I first heard the term “opportunity cost” from Dave Ramsey when I took Financial Peace University. According to Investopedia, it is defined as the benefits you could have received by taking an alternative action.
For example, you could play the lottery every payday, but you’d lose the opportunity to invest that money.
Or, you could buy produce that is only organic, but you’d lose the opportunity to buy more chocolate.
Here are two great, slightly embarrassing, examples from my own life.
My son turned 1. He was mostly happy about this. And mostly clueless about every party ritual we subjected him to.
Still, Dontae and I cashed in our piggy bank, deciding to use it for presents.
Our nephew also turned 1, so the presents were for both of the “cousin twins”. Our coins added up to roughly $50.
There was something special about knowing how much time was spent saving those coins. And that each present was something the boys would really enjoy.
Now for the embarrassing part…
The same day I bought presents for the boys, I completely blew $50 on a cake. I mean, for all this talk of frugality and what not, I really tanked.
My in-laws were in town very briefly, so I skipped the homemade route and bought cakes for the party. Little smash cakes for each boy. A sheet cake for the adults.
So I guessed at what size to get, deciding on a half sheet.
It wasn’t until I was in the check out lane that I saw the price tag. $51.99! OUCH. I thought for sure it would be half that price. At MOST. Gulp.
That cake could have fed a party 3x our size. The birthday boys didn’t even know it existed. Yes, we can give it away and freeze it, but the whole experience made me feel sick knowing how wasteful it was.
So those are two very recent, very REAL examples of opportunity cost. You can spend $50 on some meaningful, hand-selected gifts. Or you can spend $50 buying too much cake.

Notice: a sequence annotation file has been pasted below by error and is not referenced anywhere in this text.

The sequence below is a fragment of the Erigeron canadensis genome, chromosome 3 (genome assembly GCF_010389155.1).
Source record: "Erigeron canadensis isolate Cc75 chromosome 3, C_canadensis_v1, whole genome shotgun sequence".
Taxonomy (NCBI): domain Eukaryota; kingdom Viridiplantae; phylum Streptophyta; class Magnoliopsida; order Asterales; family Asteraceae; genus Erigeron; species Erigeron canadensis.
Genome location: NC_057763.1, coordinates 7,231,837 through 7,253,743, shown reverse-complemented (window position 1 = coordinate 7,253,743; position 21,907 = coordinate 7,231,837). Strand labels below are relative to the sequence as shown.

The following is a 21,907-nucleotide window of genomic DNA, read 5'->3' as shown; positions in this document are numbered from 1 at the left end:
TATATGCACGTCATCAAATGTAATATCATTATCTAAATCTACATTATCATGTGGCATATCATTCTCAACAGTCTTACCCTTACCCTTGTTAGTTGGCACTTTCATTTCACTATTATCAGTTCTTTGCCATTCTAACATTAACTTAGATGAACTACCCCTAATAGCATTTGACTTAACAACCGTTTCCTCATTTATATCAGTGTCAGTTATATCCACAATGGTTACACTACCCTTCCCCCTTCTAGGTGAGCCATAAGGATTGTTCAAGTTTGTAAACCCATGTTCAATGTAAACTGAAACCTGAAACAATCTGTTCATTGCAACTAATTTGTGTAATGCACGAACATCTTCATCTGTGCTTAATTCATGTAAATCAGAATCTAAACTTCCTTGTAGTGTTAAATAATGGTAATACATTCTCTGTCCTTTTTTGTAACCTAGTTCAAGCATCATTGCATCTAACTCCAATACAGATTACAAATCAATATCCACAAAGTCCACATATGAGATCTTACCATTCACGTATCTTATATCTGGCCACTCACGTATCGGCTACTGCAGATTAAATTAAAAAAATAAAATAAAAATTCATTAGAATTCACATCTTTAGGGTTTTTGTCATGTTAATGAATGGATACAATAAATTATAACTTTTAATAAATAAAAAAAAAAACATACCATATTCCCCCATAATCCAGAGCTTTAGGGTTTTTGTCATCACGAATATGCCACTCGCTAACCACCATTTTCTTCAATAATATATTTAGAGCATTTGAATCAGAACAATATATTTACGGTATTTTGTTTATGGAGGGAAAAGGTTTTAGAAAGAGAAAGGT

Opportunity Cost isn’t always good vs. bad.
It’s not always black or white, win or lose, right or wrong. It’s just a trade off that needs to be monitored, otherwise you’ll miss a lot of great opportunities.
You could spend $800 on Christmas gifts, but you would lose the opportunity to do extra traveling that year.
You could buy a new car instead of used, but you would lose the opportunity to be debt-free sooner.
You could spend your monthly fun money on some new shoes, but you would lose the opportunity to get a collector’s edition of an Amazing Spider-Man comic book.
I believe in my grandmother’s golden rule: S.A.T. Stop And Think. Before your next purchase, whether it’s a gourmet coffee, pre-sale tickets to see Star Wars VII (they don’t exist, sadly), or a house, ask yourself these 6 questions:
- What opportunities am I trading for this? Will this help me spend more time with my loved ones? Will it further my career? Will it benefit anyone besides me? If not, am I OK with that?
- Is this a need or a want? Wants are acceptable, but what needs am I giving up by pursuing this want?
- Am I giving up what I want in the future for what I want right now? What are my long-term financial goals? If I said yes to this now, how would it hinder those goals?
- Do I have the money for this? Am I giving up the opportunity to stay ahead on my payments? To live comfortably? Is this purchase worth risking that?
- What is one free alternative to this? Is the snack at that gas station really necessary, or can I start bringing snacks from home? Do I use my gym membership enough to justify the cost, or can I work out at home?
- Does my spouse/accountability partner agree with me making this purchase? Does someone I trust feel unified with me in this decision? When was the last time I asked them?
Join the Discussion: What opportunity costs have come up in your life in the last month? How did you weigh your decision?
Photo Credit: Modnar (MorgueFile)